Sept. 13, 2023
The Board of Supervisors approved a new Reston Comprehensive Plan yesterday. Here are excerpts from my statement:
I would like to thank Hunter Mill Commissioner John Carter, the whole Planning Commission, the Reston Comprehensive Plan Task Force, county staff, the Hunter Mill office staff, the Chairman's office staff, my colleagues on the Board, all the Restonians that provided input, and the cadre of citizens that spend countless hours reviewing and improving land use proposals and keeping Reston the great place it is to live, work and play.
Reston is the preeminent post-World War II planned community in the United States. The challenge is maintaining fidelity to Reston’s original vision while meeting the new challenges (and opportunities) of today.
This plan and process shows that even in times of the highest levels of community concern about growth and development, this is a consensus community plan. Focusing growth around Metrorail is not only possible, it is the reality in Reston.
Reston is not only a demonstration of a well-planned and executed planned community, now with emerging transit-oriented communities, it is also a demonstration of a successful “missing middle” development strategy undertaken decades before the term was ever conceived.
Reston was founded in the early 1960s not only as a physical community, but one that also followed 7 Planning Principles conceived by Robert E. Simon, Jr. These 7 founding principles brought a daring social twist into a large-scale development project, and some of those principles are still challenging today – including the one rather unusual principle that calls for “the focal point of all planning would be on the importance and dignity of the individual.” As the first racially open community in the Commonwealth of Virginia, the integration of social values into planning and development is in Reston’s DNA.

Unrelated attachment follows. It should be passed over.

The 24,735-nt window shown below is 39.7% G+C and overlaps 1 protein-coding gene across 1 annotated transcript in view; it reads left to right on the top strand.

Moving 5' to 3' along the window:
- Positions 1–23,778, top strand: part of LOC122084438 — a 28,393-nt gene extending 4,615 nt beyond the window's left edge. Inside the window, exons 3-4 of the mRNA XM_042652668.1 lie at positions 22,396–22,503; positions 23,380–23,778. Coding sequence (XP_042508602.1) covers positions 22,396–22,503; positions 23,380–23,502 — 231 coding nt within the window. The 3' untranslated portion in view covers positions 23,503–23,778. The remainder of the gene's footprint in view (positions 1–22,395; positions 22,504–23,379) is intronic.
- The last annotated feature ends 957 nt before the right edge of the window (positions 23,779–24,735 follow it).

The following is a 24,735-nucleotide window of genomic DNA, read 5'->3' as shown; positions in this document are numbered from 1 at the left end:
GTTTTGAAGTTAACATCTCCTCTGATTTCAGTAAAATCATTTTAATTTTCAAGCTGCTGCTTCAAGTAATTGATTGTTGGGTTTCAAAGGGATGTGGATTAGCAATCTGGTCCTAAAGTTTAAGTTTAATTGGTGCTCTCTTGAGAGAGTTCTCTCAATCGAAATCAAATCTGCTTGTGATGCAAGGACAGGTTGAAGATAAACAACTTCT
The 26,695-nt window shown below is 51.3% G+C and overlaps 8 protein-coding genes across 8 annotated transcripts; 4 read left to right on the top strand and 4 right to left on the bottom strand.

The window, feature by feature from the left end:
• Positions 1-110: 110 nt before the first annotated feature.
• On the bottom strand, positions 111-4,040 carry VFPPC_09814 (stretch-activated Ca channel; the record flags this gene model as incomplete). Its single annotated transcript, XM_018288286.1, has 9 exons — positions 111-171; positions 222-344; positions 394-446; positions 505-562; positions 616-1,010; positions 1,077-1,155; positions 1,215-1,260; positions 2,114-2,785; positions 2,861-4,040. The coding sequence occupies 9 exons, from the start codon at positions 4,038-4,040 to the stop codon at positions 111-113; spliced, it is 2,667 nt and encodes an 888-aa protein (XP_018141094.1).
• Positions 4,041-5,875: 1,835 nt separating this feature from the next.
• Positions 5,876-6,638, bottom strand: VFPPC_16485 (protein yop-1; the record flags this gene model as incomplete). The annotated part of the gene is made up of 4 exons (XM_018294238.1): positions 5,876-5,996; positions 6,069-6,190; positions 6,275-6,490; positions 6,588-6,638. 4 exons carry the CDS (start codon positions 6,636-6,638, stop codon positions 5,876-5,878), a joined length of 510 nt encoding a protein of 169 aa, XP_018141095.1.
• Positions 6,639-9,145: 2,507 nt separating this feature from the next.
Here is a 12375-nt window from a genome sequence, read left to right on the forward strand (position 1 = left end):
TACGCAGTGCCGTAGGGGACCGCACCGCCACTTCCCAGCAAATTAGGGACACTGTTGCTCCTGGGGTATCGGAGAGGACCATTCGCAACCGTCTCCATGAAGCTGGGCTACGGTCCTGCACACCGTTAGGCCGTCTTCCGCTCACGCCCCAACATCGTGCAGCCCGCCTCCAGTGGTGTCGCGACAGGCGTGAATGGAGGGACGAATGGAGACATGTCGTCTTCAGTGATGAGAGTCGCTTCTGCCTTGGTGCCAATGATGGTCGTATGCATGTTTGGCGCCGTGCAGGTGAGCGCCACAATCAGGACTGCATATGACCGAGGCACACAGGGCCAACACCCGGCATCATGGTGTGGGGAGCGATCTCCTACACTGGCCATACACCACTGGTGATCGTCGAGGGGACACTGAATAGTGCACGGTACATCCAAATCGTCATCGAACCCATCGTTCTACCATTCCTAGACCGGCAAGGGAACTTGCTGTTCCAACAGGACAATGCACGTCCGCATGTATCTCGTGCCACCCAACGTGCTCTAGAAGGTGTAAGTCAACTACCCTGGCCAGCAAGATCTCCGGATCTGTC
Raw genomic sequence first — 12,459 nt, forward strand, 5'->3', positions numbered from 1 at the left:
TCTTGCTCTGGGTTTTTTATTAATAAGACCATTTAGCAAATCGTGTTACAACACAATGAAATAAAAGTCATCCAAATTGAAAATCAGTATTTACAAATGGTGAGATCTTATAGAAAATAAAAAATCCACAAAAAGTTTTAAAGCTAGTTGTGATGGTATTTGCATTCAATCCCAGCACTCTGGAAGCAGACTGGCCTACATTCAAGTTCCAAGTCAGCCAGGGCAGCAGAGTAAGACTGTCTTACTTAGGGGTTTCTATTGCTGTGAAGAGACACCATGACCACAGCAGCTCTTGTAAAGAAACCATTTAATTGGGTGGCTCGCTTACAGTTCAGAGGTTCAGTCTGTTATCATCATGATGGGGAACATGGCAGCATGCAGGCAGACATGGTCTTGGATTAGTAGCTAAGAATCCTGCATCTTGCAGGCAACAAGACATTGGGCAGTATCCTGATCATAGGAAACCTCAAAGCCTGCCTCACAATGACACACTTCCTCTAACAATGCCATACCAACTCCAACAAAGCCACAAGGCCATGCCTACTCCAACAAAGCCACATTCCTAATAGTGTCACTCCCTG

The challenges associated with growth in Reston are still very much with us – making sure infrastructure keeps up with development, protecting our green spaces, ensuring that new communities within Reston are great and inclusive places to live, work, and play – and while these challenges are still with us. Adoption of this updated Comprehensive plan will help us not only meet those challenges but will help Reston thrive. This plan will help achieve the ultimate goal of Reston founder Robert E Simon, Jr. – that is the goal of creating true community.
Note that approval of this comprehensive plan does not mark the end of planning in Reston, and in fact several issues raised by residents will be considered in the SSPA process which has waited for this Reston Comprehensive Plan update to conclude.